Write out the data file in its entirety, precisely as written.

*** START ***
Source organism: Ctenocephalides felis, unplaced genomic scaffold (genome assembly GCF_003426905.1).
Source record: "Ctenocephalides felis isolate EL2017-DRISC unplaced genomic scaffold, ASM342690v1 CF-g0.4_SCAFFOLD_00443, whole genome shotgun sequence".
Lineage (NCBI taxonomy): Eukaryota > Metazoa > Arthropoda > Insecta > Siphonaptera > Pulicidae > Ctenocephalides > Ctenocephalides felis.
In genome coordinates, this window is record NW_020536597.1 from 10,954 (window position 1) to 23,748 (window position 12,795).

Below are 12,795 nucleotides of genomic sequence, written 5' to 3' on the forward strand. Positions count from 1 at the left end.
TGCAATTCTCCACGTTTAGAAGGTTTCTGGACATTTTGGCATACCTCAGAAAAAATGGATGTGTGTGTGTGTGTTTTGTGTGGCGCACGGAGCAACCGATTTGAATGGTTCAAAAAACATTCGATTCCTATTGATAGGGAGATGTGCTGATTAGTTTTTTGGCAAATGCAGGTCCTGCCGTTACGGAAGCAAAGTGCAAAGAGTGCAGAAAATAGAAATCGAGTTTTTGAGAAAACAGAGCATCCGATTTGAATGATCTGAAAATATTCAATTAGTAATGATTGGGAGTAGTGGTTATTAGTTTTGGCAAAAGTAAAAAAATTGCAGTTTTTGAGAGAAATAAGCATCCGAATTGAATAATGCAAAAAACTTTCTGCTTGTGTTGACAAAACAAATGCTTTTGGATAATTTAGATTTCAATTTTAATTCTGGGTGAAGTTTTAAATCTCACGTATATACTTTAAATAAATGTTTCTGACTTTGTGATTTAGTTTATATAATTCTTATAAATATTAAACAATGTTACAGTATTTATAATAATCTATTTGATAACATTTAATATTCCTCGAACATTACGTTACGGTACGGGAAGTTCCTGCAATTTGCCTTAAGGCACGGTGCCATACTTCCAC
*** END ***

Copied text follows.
Source organism: Ctenocephalides felis, unplaced genomic scaffold (genome assembly GCF_003426905.1).
Source record: "Ctenocephalides felis isolate EL2017-DRISC unplaced genomic scaffold, ASM342690v1 CF-g0.4_SCAFFOLD_00443, whole genome shotgun sequence".
Lineage (NCBI taxonomy): Eukaryota > Metazoa > Arthropoda > Insecta > Siphonaptera > Pulicidae > Ctenocephalides > Ctenocephalides felis.
In genome coordinates, this window is record NW_020536597.1 from 10,954 (window position 1) to 23,748 (window position 12,795).

Below are 12,795 nucleotides of genomic sequence, written 5' to 3' on the forward strand. Positions count from 1 at the left end.
TGCAATTCTCCACGTTTAGAAGGTTTCTGGACATTTTGGCATACCTCAGAAAAAATGGATGTGTGTGTGTGTGTTTTGTGTGGCGCACGGAGCAACCGATTTGAATGGTTCAAAAAACATTCGATTCCTATTGATAGGGAGATGTGCTGATTAGTTTTTTGGCAAATGCAGGTCCTGCCGTTACGGAAGCAAAGTGCAAAGAGTGCAGAAAATAGAAATCGAGTTTTTGAGAAAACAGAGCATCCGATTTGAATGATCTGAAAATATTCAATTAGTAATGATTGGGAGTAGTGGTTATTAGTTTTGGCAAAAGTAAAAAAATTGCAGTTTTTGAGAGAAATAAGCATCCGAATTGAATAATGCAAAAAACTTTCTGCTTGTGTTGACAAAACAAATGCTTTTGGATAATTTAGATTTCAATTTTAATTCTGGGTGAAGTTTTAAATCTCACGTATATACTTTAAATAAATGTTTCTGACTTTGTGATTTAGTTTATATAATTCTTATAAATATTAAACAATGTTACAGTATTTATAATAATCTATTTGATAACATTTAATATTCCTCGAACATTACGTTACGGTACGGGAAGTTCCTGCAATTTGCCTTAAGGCACGGTGCCATACTTCCAC